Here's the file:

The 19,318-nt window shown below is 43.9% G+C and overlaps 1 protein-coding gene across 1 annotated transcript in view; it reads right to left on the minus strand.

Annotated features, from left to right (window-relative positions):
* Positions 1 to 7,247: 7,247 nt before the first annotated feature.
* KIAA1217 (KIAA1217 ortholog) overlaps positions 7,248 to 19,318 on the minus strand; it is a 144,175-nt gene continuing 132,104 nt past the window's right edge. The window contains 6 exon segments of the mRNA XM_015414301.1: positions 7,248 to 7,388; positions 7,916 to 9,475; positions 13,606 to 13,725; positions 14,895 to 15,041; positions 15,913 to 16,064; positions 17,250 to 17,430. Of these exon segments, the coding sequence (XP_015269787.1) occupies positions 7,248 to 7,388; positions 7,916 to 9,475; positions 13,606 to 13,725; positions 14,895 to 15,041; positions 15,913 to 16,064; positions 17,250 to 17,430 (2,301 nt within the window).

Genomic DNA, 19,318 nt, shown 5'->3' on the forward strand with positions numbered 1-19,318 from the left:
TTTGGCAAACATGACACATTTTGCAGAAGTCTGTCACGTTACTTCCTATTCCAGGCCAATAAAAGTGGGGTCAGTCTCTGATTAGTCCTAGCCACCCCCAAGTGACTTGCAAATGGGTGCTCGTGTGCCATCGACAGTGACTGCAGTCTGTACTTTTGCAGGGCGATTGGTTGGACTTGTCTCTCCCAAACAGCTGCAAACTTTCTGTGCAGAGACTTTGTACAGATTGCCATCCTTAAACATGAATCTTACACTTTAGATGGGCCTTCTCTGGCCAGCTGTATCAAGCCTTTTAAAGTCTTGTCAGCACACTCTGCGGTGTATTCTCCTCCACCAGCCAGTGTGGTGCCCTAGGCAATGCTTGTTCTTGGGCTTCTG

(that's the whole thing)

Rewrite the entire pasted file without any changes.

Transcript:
The 19,318-nt window shown below is 43.9% G+C and overlaps 1 protein-coding gene across 1 annotated transcript in view; it reads right to left on the minus strand.

Annotated features, from left to right (window-relative positions):
* Positions 1 to 7,247: 7,247 nt before the first annotated feature.
* KIAA1217 (KIAA1217 ortholog) overlaps positions 7,248 to 19,318 on the minus strand; it is a 144,175-nt gene continuing 132,104 nt past the window's right edge. The window contains 6 exon segments of the mRNA XM_015414301.1: positions 7,248 to 7,388; positions 7,916 to 9,475; positions 13,606 to 13,725; positions 14,895 to 15,041; positions 15,913 to 16,064; positions 17,250 to 17,430. Of these exon segments, the coding sequence (XP_015269787.1) occupies positions 7,248 to 7,388; positions 7,916 to 9,475; positions 13,606 to 13,725; positions 14,895 to 15,041; positions 15,913 to 16,064; positions 17,250 to 17,430 (2,301 nt within the window).

Genomic DNA, 19,318 nt, shown 5'->3' on the forward strand with positions numbered 1-19,318 from the left:
TTTGGCAAACATGACACATTTTGCAGAAGTCTGTCACGTTACTTCCTATTCCAGGCCAATAAAAGTGGGGTCAGTCTCTGATTAGTCCTAGCCACCCCCAAGTGACTTGCAAATGGGTGCTCGTGTGCCATCGACAGTGACTGCAGTCTGTACTTTTGCAGGGCGATTGGTTGGACTTGTCTCTCCCAAACAGCTGCAAACTTTCTGTGCAGAGACTTTGTACAGATTGCCATCCTTAAACATGAATCTTACACTTTAGATGGGCCTTCTCTGGCCAGCTGTATCAAGCCTTTTAAAGTCTTGTCAGCACACTCTGCGGTGTATTCTCCTCCACCAGCCAGTGTGGTGCCCTAGGCAATGCTTGTTCTTGGGCTTCTG